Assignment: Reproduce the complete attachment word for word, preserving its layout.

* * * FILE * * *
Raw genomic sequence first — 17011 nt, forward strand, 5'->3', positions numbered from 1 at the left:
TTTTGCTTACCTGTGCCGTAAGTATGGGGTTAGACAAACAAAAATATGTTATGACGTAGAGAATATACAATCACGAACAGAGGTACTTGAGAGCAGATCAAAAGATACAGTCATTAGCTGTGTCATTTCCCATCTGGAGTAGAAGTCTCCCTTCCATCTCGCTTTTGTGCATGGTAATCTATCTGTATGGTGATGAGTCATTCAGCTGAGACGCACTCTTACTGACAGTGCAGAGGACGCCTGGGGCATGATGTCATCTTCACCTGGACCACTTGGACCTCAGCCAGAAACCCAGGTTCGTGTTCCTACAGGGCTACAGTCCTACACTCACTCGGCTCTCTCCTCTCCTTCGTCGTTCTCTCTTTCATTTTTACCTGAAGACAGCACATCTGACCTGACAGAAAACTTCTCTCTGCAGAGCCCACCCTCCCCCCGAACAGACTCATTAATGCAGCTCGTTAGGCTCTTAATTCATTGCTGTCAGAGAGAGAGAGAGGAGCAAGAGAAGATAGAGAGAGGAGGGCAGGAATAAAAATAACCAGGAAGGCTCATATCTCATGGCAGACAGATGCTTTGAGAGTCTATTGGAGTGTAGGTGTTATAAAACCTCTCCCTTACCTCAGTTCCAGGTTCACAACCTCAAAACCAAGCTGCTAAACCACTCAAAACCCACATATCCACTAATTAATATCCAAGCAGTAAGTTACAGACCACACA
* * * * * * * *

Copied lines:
Raw genomic sequence first — 17011 nt, forward strand, 5'->3', positions numbered from 1 at the left:
TTTTGCTTACCTGTGCCGTAAGTATGGGGTTAGACAAACAAAAATATGTTATGACGTAGAGAATATACAATCACGAACAGAGGTACTTGAGAGCAGATCAAAAGATACAGTCATTAGCTGTGTCATTTCCCATCTGGAGTAGAAGTCTCCCTTCCATCTCGCTTTTGTGCATGGTAATCTATCTGTATGGTGATGAGTCATTCAGCTGAGACGCACTCTTACTGACAGTGCAGAGGACGCCTGGGGCATGATGTCATCTTCACCTGGACCACTTGGACCTCAGCCAGAAACCCAGGTTCGTGTTCCTACAGGGCTACAGTCCTACACTCACTCGGCTCTCTCCTCTCCTTCGTCGTTCTCTCTTTCATTTTTACCTGAAGACAGCACATCTGACCTGACAGAAAACTTCTCTCTGCAGAGCCCACCCTCCCCCCGAACAGACTCATTAATGCAGCTCGTTAGGCTCTTAATTCATTGCTGTCAGAGAGAGAGAGAGGAGCAAGAGAAGATAGAGAGAGGAGGGCAGGAATAAAAATAACCAGGAAGGCTCATATCTCATGGCAGACAGATGCTTTGAGAGTCTATTGGAGTGTAGGTGTTATAAAACCTCTCCCTTACCTCAGTTCCAGGTTCACAACCTCAAAACCAAGCTGCTAAACCACTCAAAACCCACATATCCACTAATTAATATCCAAGCAGTAAGTTACAGACCACACA